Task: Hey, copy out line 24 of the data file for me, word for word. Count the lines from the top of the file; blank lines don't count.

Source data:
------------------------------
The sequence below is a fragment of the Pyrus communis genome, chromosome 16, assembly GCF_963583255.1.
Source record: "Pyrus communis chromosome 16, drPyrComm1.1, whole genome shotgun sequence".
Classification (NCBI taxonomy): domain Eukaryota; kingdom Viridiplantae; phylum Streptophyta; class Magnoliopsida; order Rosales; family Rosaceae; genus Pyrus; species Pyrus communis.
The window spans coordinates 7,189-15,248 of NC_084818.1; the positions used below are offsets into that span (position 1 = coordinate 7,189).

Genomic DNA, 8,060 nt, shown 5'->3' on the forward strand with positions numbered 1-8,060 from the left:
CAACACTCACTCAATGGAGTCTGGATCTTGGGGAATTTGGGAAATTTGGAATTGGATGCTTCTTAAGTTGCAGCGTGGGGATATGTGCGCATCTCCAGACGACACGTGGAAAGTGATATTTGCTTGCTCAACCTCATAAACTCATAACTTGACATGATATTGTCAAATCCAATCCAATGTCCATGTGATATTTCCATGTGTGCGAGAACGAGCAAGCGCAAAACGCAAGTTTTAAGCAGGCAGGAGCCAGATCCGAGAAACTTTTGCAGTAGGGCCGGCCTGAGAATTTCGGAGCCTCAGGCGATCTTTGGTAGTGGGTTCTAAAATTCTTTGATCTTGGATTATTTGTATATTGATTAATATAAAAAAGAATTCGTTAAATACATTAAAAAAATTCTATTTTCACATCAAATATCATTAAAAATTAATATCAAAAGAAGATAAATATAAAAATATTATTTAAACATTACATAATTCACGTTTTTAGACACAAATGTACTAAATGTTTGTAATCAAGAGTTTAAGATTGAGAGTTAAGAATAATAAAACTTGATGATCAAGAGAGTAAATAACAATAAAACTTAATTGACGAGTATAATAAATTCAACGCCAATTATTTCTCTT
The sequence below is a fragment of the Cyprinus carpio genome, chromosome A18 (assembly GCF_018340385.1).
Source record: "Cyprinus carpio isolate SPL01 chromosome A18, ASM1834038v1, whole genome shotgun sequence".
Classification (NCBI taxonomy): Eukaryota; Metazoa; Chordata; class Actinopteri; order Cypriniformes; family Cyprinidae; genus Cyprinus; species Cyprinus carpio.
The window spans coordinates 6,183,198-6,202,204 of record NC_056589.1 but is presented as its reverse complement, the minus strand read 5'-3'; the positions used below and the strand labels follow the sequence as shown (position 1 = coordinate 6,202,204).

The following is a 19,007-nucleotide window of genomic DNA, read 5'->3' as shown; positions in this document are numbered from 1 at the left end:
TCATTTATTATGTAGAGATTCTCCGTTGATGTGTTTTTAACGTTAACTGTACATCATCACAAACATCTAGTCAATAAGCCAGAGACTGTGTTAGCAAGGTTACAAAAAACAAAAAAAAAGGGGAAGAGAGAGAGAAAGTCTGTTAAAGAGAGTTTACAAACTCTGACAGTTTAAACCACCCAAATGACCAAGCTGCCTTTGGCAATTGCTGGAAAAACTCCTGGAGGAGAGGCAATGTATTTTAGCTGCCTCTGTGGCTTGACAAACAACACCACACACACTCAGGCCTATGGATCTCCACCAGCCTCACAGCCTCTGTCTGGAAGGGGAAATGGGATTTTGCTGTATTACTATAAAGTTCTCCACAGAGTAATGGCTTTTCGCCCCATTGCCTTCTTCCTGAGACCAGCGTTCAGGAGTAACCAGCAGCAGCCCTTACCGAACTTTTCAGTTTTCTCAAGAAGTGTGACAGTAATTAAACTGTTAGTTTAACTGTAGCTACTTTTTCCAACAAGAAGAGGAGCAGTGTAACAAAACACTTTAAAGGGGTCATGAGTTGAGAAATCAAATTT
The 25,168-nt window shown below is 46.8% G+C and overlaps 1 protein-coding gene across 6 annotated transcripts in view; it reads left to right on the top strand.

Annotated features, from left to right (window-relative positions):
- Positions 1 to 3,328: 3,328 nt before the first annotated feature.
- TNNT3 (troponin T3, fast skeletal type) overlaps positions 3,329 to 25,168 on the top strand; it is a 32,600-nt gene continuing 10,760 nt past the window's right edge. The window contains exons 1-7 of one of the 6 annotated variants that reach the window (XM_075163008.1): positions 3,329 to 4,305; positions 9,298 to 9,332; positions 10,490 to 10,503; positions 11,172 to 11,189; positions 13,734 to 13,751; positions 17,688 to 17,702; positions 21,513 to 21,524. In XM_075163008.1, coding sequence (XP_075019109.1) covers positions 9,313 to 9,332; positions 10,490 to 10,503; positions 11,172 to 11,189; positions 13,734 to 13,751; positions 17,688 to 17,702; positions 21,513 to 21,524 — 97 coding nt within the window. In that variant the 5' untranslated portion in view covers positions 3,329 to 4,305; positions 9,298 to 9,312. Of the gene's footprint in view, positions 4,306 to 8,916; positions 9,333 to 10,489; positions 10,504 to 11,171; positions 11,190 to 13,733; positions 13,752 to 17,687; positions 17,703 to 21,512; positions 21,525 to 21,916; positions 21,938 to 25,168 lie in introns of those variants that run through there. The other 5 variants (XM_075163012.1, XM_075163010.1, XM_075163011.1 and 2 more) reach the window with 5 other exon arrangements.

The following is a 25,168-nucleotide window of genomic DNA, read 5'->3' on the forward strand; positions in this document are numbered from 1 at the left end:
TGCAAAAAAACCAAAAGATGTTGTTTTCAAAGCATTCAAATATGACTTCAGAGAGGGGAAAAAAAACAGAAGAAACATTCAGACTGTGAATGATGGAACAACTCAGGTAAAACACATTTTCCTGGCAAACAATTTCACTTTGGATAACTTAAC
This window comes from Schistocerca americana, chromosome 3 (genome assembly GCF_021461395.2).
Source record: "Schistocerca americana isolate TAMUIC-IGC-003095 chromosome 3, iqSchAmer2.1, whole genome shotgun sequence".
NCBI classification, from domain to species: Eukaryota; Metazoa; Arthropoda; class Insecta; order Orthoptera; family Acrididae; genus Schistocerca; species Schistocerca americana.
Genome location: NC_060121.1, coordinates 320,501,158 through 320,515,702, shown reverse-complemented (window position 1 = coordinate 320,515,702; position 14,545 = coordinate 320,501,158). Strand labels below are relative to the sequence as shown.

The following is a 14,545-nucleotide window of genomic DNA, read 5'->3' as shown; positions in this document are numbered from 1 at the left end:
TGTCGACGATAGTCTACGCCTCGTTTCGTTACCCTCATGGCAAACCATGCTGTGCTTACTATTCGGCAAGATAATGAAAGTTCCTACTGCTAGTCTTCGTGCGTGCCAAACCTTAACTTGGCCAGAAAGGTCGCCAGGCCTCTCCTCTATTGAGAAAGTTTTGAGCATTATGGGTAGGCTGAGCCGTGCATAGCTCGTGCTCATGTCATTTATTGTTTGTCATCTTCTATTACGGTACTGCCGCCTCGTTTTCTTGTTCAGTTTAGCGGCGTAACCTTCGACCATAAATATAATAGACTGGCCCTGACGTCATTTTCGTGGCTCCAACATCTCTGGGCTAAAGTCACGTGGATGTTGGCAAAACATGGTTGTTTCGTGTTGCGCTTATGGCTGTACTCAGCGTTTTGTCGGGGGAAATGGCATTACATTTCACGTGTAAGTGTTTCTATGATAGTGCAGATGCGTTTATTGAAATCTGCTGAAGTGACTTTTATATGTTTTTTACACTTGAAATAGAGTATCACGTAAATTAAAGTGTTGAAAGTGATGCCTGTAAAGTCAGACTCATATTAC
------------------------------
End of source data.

TGTCGACGATAGTCTACGCCTCGTTTCGTTACCCTCATGGCAAACCATGCTGTGCTTACTATTCGGCAAGATAATGAAAGTTCCTACTGCTAGTCTTCGTGCGTGCCAAACCTTAACTTGGCCAGAAAGGTCGCCAGGCCTCTCCTCTATTGAGAAAGTTTTGAGCATTATGGGTAGGCTGAGCCGTGCATAGCTCGTGCTCATGTCATTTATTGTTTGTCATCTTCTATTACGGTACTGCCGCCTCGTTTTCTTGTTCAGTTTAGCGGCGTAACCTTCGACCATAAATATAATAGACTGGCCCTGACGTCATTTTCGTGGCTCCAACATCTCTGGGCTAAAGTCACGTGGATGTTGGCAAAACATGGTTGTTTCGTGTTGCGCTTATGGCTGTACTCAGCGTTTTGTCGGGGGAAATGGCATTACATTTCACGTGTAAGTGTTTCTATGATAGTGCAGATGCGTTTATTGAAATCTGCTGAAGTGACTTTTATATGTTTTTTACACTTGAAATAGAGTATCACGTAAATTAAAGTGTTGAAAGTGATGCCTGTAAAGTCAGACTCATATTAC